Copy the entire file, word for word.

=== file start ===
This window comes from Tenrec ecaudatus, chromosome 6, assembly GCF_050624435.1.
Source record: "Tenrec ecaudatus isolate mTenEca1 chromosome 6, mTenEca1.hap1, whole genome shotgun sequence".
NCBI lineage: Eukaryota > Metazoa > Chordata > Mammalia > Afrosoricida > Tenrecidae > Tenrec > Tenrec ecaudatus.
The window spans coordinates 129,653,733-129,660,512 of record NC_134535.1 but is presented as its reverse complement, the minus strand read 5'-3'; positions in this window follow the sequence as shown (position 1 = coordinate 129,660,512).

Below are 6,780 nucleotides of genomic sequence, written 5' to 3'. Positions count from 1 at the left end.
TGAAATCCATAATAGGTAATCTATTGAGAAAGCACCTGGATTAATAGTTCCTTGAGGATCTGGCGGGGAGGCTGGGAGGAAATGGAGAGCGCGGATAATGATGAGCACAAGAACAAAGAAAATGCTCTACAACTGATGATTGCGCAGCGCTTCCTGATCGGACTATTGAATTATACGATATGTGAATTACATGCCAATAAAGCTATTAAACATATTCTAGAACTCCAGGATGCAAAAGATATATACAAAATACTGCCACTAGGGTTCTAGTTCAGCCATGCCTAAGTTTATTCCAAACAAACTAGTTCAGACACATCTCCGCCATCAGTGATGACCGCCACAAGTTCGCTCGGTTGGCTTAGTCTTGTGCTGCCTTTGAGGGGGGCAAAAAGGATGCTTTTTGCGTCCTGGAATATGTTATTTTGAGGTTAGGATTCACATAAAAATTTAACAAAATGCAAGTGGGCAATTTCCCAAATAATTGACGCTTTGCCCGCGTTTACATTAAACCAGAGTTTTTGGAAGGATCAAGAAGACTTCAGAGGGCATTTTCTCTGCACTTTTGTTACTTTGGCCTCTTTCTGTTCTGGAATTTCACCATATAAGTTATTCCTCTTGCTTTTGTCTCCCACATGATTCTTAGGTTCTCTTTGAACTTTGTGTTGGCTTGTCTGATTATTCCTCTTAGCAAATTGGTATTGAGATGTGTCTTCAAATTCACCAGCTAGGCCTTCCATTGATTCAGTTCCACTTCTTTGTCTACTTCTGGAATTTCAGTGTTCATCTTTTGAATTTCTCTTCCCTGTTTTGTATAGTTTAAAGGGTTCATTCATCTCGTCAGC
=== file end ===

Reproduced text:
This window comes from Tenrec ecaudatus, chromosome 6, assembly GCF_050624435.1.
Source record: "Tenrec ecaudatus isolate mTenEca1 chromosome 6, mTenEca1.hap1, whole genome shotgun sequence".
NCBI lineage: Eukaryota > Metazoa > Chordata > Mammalia > Afrosoricida > Tenrecidae > Tenrec > Tenrec ecaudatus.
The window spans coordinates 129,653,733-129,660,512 of record NC_134535.1 but is presented as its reverse complement, the minus strand read 5'-3'; positions in this window follow the sequence as shown (position 1 = coordinate 129,660,512).

Below are 6,780 nucleotides of genomic sequence, written 5' to 3'. Positions count from 1 at the left end.
TGAAATCCATAATAGGTAATCTATTGAGAAAGCACCTGGATTAATAGTTCCTTGAGGATCTGGCGGGGAGGCTGGGAGGAAATGGAGAGCGCGGATAATGATGAGCACAAGAACAAAGAAAATGCTCTACAACTGATGATTGCGCAGCGCTTCCTGATCGGACTATTGAATTATACGATATGTGAATTACATGCCAATAAAGCTATTAAACATATTCTAGAACTCCAGGATGCAAAAGATATATACAAAATACTGCCACTAGGGTTCTAGTTCAGCCATGCCTAAGTTTATTCCAAACAAACTAGTTCAGACACATCTCCGCCATCAGTGATGACCGCCACAAGTTCGCTCGGTTGGCTTAGTCTTGTGCTGCCTTTGAGGGGGGCAAAAAGGATGCTTTTTGCGTCCTGGAATATGTTATTTTGAGGTTAGGATTCACATAAAAATTTAACAAAATGCAAGTGGGCAATTTCCCAAATAATTGACGCTTTGCCCGCGTTTACATTAAACCAGAGTTTTTGGAAGGATCAAGAAGACTTCAGAGGGCATTTTCTCTGCACTTTTGTTACTTTGGCCTCTTTCTGTTCTGGAATTTCACCATATAAGTTATTCCTCTTGCTTTTGTCTCCCACATGATTCTTAGGTTCTCTTTGAACTTTGTGTTGGCTTGTCTGATTATTCCTCTTAGCAAATTGGTATTGAGATGTGTCTTCAAATTCACCAGCTAGGCCTTCCATTGATTCAGTTCCACTTCTTTGTCTACTTCTGGAATTTCAGTGTTCATCTTTTGAATTTCTCTTCCCTGTTTTGTATAGTTTAAAGGGTTCATTCATCTCGTCAGC